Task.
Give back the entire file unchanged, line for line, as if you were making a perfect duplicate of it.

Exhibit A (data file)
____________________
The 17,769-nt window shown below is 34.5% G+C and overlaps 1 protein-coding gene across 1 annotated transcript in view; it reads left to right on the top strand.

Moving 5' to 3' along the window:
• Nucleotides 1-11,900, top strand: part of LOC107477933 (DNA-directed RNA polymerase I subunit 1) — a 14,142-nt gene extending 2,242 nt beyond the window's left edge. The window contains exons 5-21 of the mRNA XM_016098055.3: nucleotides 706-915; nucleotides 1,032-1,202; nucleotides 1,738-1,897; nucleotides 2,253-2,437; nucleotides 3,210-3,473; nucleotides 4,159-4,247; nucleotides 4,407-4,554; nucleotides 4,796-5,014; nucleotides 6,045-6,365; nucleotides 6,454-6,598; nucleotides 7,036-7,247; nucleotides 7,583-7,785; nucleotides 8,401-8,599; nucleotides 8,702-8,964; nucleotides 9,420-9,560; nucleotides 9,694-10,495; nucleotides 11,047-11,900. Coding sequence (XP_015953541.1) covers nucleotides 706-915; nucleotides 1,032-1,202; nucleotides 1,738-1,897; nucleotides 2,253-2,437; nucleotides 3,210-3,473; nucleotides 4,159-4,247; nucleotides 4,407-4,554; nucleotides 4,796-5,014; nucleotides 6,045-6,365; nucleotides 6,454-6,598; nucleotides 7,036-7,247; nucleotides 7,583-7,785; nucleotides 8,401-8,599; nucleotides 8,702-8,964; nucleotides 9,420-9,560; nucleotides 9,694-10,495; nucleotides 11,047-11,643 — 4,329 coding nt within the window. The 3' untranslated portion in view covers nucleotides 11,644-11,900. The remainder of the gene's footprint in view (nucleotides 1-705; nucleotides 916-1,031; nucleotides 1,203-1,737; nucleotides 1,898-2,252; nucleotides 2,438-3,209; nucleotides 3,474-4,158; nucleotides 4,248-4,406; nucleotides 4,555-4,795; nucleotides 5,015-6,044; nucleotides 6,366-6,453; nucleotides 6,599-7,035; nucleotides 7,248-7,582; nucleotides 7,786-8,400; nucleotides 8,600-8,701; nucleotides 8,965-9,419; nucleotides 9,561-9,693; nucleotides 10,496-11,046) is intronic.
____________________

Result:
The 17,769-nt window shown below is 34.5% G+C and overlaps 1 protein-coding gene across 1 annotated transcript in view; it reads left to right on the top strand.

Moving 5' to 3' along the window:
• Nucleotides 1-11,900, top strand: part of LOC107477933 (DNA-directed RNA polymerase I subunit 1) — a 14,142-nt gene extending 2,242 nt beyond the window's left edge. The window contains exons 5-21 of the mRNA XM_016098055.3: nucleotides 706-915; nucleotides 1,032-1,202; nucleotides 1,738-1,897; nucleotides 2,253-2,437; nucleotides 3,210-3,473; nucleotides 4,159-4,247; nucleotides 4,407-4,554; nucleotides 4,796-5,014; nucleotides 6,045-6,365; nucleotides 6,454-6,598; nucleotides 7,036-7,247; nucleotides 7,583-7,785; nucleotides 8,401-8,599; nucleotides 8,702-8,964; nucleotides 9,420-9,560; nucleotides 9,694-10,495; nucleotides 11,047-11,900. Coding sequence (XP_015953541.1) covers nucleotides 706-915; nucleotides 1,032-1,202; nucleotides 1,738-1,897; nucleotides 2,253-2,437; nucleotides 3,210-3,473; nucleotides 4,159-4,247; nucleotides 4,407-4,554; nucleotides 4,796-5,014; nucleotides 6,045-6,365; nucleotides 6,454-6,598; nucleotides 7,036-7,247; nucleotides 7,583-7,785; nucleotides 8,401-8,599; nucleotides 8,702-8,964; nucleotides 9,420-9,560; nucleotides 9,694-10,495; nucleotides 11,047-11,643 — 4,329 coding nt within the window. The 3' untranslated portion in view covers nucleotides 11,644-11,900. The remainder of the gene's footprint in view (nucleotides 1-705; nucleotides 916-1,031; nucleotides 1,203-1,737; nucleotides 1,898-2,252; nucleotides 2,438-3,209; nucleotides 3,474-4,158; nucleotides 4,248-4,406; nucleotides 4,555-4,795; nucleotides 5,015-6,044; nucleotides 6,366-6,453; nucleotides 6,599-7,035; nucleotides 7,248-7,582; nucleotides 7,786-8,400; nucleotides 8,600-8,701; nucleotides 8,965-9,419; nucleotides 9,561-9,693; nucleotides 10,496-11,046) is intronic.